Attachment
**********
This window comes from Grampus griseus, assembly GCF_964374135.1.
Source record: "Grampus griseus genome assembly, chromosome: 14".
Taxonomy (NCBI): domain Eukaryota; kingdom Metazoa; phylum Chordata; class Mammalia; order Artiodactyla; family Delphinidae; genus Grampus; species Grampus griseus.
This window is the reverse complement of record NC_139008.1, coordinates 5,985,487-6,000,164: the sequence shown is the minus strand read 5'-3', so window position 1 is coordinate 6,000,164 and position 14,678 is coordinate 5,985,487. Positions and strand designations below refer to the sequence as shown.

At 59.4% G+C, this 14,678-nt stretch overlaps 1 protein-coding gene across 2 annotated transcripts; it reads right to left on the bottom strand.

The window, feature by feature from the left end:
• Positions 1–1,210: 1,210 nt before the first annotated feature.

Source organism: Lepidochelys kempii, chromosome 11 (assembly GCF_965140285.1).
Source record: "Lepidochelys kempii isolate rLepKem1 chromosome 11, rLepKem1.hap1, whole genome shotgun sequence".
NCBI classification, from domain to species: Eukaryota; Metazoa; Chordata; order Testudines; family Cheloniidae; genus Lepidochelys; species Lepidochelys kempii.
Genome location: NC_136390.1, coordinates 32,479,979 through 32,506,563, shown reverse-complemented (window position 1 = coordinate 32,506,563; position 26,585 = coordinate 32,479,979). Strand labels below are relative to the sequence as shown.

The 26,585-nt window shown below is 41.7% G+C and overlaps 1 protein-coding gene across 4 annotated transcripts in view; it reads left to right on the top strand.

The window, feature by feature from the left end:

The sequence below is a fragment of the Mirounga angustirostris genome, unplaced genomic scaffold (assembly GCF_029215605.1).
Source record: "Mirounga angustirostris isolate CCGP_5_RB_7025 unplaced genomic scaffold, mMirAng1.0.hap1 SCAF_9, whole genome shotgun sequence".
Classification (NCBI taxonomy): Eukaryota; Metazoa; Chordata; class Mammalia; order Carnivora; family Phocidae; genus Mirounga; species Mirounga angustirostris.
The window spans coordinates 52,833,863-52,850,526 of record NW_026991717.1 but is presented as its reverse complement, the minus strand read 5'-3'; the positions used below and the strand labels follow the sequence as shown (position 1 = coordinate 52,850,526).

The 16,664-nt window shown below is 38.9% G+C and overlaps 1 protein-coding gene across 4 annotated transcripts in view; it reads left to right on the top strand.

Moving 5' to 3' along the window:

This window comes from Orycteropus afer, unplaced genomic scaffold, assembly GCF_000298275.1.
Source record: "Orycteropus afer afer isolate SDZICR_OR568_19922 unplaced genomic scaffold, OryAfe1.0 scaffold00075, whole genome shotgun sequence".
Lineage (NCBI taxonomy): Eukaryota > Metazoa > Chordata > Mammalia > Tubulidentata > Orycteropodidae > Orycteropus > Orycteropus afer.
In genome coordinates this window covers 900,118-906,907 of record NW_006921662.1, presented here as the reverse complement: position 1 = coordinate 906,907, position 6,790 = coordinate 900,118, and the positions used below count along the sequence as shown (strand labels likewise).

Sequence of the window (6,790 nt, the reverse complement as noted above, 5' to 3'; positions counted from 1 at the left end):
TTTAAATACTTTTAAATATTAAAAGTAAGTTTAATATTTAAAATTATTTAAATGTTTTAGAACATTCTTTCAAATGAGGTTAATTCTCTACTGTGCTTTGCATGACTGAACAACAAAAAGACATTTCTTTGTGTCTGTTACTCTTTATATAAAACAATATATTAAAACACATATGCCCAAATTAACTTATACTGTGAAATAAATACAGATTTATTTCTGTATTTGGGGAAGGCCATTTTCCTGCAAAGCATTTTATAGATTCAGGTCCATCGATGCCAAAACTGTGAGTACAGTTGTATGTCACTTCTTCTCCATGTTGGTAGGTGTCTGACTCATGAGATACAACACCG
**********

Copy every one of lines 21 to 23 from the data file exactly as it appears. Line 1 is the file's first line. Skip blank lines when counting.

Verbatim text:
Source record: "Orycteropus afer afer isolate SDZICR_OR568_19922 unplaced genomic scaffold, OryAfe1.0 scaffold00075, whole genome shotgun sequence".
Lineage (NCBI taxonomy): Eukaryota > Metazoa > Chordata > Mammalia > Tubulidentata > Orycteropodidae > Orycteropus > Orycteropus afer.
In genome coordinates this window covers 900,118-906,907 of record NW_006921662.1, presented here as the reverse complement: position 1 = coordinate 906,907, position 6,790 = coordinate 900,118, and the positions used below count along the sequence as shown (strand labels likewise).